4. Now, switch to your other eye and do the same thing.
  5. Once you feel confident with those exercises, try to repeat the activity using both eyes.

For an extra challenge, you can add a cognitive element to this exercise. Have someone say a word that you must find the opposite word to (e.g. day/night; black/white; tall/short, etc.) while keeping your eyes focused on the loop at all times.

4. Saccade Exercises

Saccades refer to the fast and jumpy eye movements required to move eyes from one fixation point to another quickly and accurately. This vision exercise was designed to improve the precision and speed of saccadic eye movements after a concussion. These precise movements are necessary for reading and focusing.

What you need: Two sticky notes and a Sharpie

  1. Place the sticky notes on the wall about 12 inches apart.
  2. Write a capital letter on each note.
  3. Stand about three feet the wall, then quickly look at the note on your right. Do not move your head.
  4. Next, look quickly from the right note to the left, then back to the right.
  5. Repeat back-and-forth movement for one minute.

5. Pencil Push-Ups

doctor holding pen in front of patient's eyes, showing patient how to do pencil pushups as eye exercises for concussion

These eye exercises will help improve your near-sighted vision and your ability to focus on a moving object.

What you need: One pencil.

  1. Hold the pencil out in front of you at arm’s length. Keep the pencil in a vertical position with the tip pointed up.
  2. Move the pencil slowly toward your face, keeping your eyes focused on the tip. If you have convergence insufficiency, you will see two pencils instead of one as it gets closer to you. Stop when that occurs.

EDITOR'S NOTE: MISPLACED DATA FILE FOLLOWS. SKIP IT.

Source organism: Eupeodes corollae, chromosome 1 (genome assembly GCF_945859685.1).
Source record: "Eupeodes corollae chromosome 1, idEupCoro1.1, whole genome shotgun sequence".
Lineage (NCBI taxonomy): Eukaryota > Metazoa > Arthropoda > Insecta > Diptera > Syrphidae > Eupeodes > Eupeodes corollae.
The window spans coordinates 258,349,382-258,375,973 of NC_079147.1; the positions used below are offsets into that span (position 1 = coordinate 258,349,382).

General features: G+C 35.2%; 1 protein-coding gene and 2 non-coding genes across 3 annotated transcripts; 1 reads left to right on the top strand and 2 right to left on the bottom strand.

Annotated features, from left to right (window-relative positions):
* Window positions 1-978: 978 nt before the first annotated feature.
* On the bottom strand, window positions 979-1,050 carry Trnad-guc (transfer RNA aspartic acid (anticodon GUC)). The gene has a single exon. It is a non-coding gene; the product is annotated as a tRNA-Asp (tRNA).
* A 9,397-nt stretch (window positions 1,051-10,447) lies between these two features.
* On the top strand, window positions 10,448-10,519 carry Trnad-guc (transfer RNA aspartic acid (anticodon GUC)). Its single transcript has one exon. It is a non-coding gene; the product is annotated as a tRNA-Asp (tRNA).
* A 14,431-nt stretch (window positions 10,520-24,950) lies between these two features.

3. Now look away and rest your eyes for two seconds. Next, look back at the pencil. If you still see double, focus until the double vision disappears and you only see one pencil again.
  4. Move the pencil away from your face while focusing on the tip the entire time. Then repeat.

Try to practice this exercise for ten minutes or however long you can handle.

How to Get the Most Benefits from Eye Exercises for Concussion Patients

If you want to see fast improvements from these vision exercises, you will need to use a technique therapists call massed practice. That’s a technical term that means doing a lot of exercises several times a day.

That’s because massed practice is one of the best ways to activate the brain’s natural healing mechanism, neuroplasticity.

But you must be consistent, which will take a high amount of discipline. Don’t just do your exercises every once in a while; try to do them at the same time every day.

The more you practice these eye exercises for concussion, the more neural pathways your brain will create in response. That means the exercise will eventually become easier, and your vision will improve.

We wish you luck with the rest of your concussion recovery.